The bust, as is the way in the drug world, had a catastrophic domino effect.
It resulted in the jailing of a major U.K. drug lord as well as Newry farmer Aiden Smyth, who got an eight-year sentence this week for his role in the conspiracy to import drugs.
A 50-year-old haulier from Dundalk has also been caught up in the net that has resulted in 16 people being charged with drug offences. The wealthy businessman is due for trial in December after being extradited from Ireland.
And it resulted, inevitably, in the man blamed for the bust lying in a pool of blood, when Hutch was hunted down to a Spanish apartment complex.
The beginning of the end for Hutch began in February 2014 when the Volkswagen van was pulled over near a service area at Sandbach in Cheshire. Officers discovered a cargo of cannabis packets and a white powder substance packed in among frozen goods.
The bust was a huge coup for Titan, the north west’s regional organised crime unit, which has enjoyed unprecedented success as one of the U.K.’s foremost drug-fighting wings. The information was so good and precise that it could only have come from within a tight-knit group who knew details of the plan to deliver the goods through an Irish transport firm to locations in the U.K.
From the off, officers knew that this was a big one. More than 100 50-gramme packets of cannabis were packed into the refrigerated goods, along with 225 kilograms of the powder which was later tested and found to be ketamine.
The wholesalers, the cops suspected, were the Kinahan drug cartel, but the seizure of the consignment would mark the start of a whole lot of trouble for senior gang lieutenant Gary Hutch.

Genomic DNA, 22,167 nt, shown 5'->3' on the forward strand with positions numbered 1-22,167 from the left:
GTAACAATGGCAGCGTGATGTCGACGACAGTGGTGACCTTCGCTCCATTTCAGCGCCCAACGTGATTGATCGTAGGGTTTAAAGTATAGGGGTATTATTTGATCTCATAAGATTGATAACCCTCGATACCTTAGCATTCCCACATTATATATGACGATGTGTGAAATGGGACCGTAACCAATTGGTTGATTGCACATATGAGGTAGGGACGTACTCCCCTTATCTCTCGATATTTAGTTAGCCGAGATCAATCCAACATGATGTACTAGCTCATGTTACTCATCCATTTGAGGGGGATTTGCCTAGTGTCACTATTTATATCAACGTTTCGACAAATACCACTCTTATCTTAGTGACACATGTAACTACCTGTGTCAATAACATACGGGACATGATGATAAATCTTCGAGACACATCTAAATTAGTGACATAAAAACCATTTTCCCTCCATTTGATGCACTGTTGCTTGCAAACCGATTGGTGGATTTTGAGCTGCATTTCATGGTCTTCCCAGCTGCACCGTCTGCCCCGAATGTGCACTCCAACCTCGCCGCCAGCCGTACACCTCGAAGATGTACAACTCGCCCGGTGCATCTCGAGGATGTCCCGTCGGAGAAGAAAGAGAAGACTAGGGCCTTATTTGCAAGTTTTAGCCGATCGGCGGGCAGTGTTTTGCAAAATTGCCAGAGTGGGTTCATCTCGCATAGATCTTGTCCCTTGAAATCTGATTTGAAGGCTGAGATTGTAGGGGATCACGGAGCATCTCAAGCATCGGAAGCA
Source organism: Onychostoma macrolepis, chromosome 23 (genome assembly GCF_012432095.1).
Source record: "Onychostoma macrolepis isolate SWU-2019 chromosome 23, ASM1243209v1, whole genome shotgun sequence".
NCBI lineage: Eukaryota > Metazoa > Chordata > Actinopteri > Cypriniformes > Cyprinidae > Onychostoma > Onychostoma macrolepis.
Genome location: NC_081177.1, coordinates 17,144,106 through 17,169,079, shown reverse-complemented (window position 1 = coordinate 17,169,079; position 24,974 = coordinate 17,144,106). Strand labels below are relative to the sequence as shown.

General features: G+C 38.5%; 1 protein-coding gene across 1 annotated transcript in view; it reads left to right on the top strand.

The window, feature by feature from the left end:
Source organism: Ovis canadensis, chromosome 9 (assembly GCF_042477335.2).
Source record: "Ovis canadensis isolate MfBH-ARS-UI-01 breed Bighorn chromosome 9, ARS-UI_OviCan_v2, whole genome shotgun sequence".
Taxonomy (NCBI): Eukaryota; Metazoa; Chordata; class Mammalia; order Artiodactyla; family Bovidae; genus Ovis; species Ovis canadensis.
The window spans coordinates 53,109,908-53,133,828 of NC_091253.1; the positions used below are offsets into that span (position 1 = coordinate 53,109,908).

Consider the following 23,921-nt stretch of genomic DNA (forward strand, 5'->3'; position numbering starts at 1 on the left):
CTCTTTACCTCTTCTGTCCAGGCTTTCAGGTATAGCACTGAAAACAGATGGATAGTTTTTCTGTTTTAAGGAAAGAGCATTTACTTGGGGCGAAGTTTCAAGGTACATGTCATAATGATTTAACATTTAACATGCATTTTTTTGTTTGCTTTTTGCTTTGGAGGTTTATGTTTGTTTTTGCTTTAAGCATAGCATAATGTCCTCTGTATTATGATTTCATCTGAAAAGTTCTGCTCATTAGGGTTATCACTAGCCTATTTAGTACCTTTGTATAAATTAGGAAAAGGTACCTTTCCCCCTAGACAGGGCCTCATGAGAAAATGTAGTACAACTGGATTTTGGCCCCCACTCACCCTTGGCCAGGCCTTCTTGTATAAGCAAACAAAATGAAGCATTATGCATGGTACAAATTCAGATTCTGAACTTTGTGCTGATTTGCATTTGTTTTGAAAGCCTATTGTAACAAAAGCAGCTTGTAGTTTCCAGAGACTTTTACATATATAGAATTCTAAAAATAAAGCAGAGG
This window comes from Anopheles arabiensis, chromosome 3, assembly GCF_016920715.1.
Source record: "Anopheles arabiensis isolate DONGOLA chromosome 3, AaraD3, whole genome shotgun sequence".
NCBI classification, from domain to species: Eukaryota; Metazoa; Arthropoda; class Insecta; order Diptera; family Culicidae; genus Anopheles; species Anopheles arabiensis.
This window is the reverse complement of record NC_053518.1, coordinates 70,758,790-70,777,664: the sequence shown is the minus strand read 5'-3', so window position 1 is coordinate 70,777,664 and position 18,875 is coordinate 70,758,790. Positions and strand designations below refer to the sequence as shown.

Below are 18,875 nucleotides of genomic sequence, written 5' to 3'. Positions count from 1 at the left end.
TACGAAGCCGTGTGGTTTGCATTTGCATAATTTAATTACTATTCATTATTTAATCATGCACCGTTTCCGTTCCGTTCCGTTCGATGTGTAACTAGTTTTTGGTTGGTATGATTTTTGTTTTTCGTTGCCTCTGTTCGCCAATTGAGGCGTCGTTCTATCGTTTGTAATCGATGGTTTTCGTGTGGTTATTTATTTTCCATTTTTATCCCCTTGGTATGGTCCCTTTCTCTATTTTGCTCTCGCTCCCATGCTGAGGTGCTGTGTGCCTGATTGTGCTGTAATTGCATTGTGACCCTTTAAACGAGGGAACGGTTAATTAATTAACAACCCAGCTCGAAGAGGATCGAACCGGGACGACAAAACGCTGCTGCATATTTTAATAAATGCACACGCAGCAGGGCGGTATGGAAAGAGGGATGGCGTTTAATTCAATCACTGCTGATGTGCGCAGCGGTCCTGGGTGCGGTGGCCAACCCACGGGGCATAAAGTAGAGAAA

The ripple effects of the seizure were vast and the probe would lead to the arrest and jailing of one of Manchester’s most-prolific drug lords, Paul Doyle, along with the virtual wipeout of his gang. His sidekick Michael Manning (52), of Salford, was also jailed.
In the criminal underworld, this was one case where the rat would have to be found and would have to pay.
Over the following months officers uncovered what they now believed to be a £300million drug ring that was linked back to Spain and to the Kinahan mob. As the probe spread, the Kinahans were coming under pressure to find out who had sparked the collapse of a lucrative racket. In Spain, the finger of blame was being pointed at Hutch.
Known for his loose talk and volatile nature, Hutch was one of Daniel Kinahan’s best friends and closest lieutenants. Over a seven-year period on the Costa he had firmly established himself at the very top of the Kinahan cartel and was trusted with organising shipments from all over the world to customers of the mob.
He denied any involvement of snitching on the Manchester gangsters – but as the accusations began to fly, his own mob eventually began to suspect that he was indeed a rat.
In May, when Jean Boylan died, the cartel travelled to Ireland for the funeral of the estranged wife of ‘Dapper Don’ Christy Kinahan and the mother of his two children, Daniel and Christopher Jnr. Before the funeral – which was held on Thomas Street in the south inner city – graffiti was painted in red on the walls of a nearby Russian Orthodox Church with slogans that read 'Gary Hutch U Rat'.